In a way, executives know that being in charge is a lonely and transient job. In the race to the top, people see each chapter of their corporate life as another opportunity to assert their claim for higher responsibilities. If personal interests are best served with decisions that favour their part of the organisation at the expenses of the whole, some might see such steps as a convenient option, even if it weakens the cohesion of the management team.
Yet, a lack of cohesion at the management team level will produce all sorts of strains across the organisation. Who has not seen a centralised procurement control identifying low-cost global outsourcing partners at the expense of operational flexibility at the plants, cost cutting in repair and maintenance driving high levels of customer dissatisfaction, finance keeping costs under control by starving product development initiatives, or sales contracts impossible to deliver at profit? Quite soon, these diverging agendas will clash and members of staff in the different functions will lose the goodwill towards colleagues from the opposite faction. Where processes worked through common sense approach, things will start to grip and productivity to drop.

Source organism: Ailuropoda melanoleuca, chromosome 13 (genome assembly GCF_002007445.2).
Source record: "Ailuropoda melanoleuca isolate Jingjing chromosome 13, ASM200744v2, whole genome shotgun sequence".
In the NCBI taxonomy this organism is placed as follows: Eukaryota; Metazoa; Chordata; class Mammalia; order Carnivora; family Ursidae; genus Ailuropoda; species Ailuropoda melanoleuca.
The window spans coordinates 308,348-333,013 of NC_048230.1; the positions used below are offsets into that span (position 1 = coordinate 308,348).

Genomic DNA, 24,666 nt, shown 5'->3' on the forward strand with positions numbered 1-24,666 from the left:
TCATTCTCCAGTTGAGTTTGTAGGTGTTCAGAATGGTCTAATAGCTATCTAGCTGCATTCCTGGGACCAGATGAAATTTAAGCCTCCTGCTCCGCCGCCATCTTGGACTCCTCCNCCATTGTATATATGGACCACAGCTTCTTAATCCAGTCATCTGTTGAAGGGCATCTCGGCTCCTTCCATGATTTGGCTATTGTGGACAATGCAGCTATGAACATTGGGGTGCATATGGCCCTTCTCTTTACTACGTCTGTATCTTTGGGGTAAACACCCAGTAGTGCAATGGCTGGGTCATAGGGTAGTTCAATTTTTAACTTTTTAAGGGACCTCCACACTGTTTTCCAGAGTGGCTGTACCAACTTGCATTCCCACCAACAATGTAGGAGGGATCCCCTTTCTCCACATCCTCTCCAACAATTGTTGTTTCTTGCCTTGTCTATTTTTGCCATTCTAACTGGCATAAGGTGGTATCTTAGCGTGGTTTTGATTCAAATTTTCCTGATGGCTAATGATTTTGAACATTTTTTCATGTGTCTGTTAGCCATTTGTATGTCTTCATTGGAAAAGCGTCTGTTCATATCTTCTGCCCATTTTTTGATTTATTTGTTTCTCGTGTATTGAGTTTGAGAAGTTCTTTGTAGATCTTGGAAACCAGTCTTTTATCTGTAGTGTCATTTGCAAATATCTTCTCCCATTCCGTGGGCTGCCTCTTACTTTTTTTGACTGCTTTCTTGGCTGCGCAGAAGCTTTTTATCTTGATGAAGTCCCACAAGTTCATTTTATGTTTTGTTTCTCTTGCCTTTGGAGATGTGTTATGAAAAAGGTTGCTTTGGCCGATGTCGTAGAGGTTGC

Developing a team from a set of direct reports is therefore a stern challenge for a CEO. It entails managing the tensions between the different functions to avoid situations where zero-sum games are at play. For that purpose, the members of the management team must be aware of the impact their function has on others, what their interfaces and interdependencies are, and how these can be worked at together rather than in isolation. Risks linked to these interdependencies can then be factored into what the management team wants to focus on, and how it will achieve it. Only then will a reward system align agendas and better support a meritocracy across the organisation.
So, when you think about how your organisation deals with conflicting internal objectives, it might be worth asking yourself the following questions:
- Are friction points between functions discussed and resolved at the management team level?
- How well documented are the trade-offs behind decisions to follow a given direction?
- Are these trade-offs explained to staff as part of their objective setting?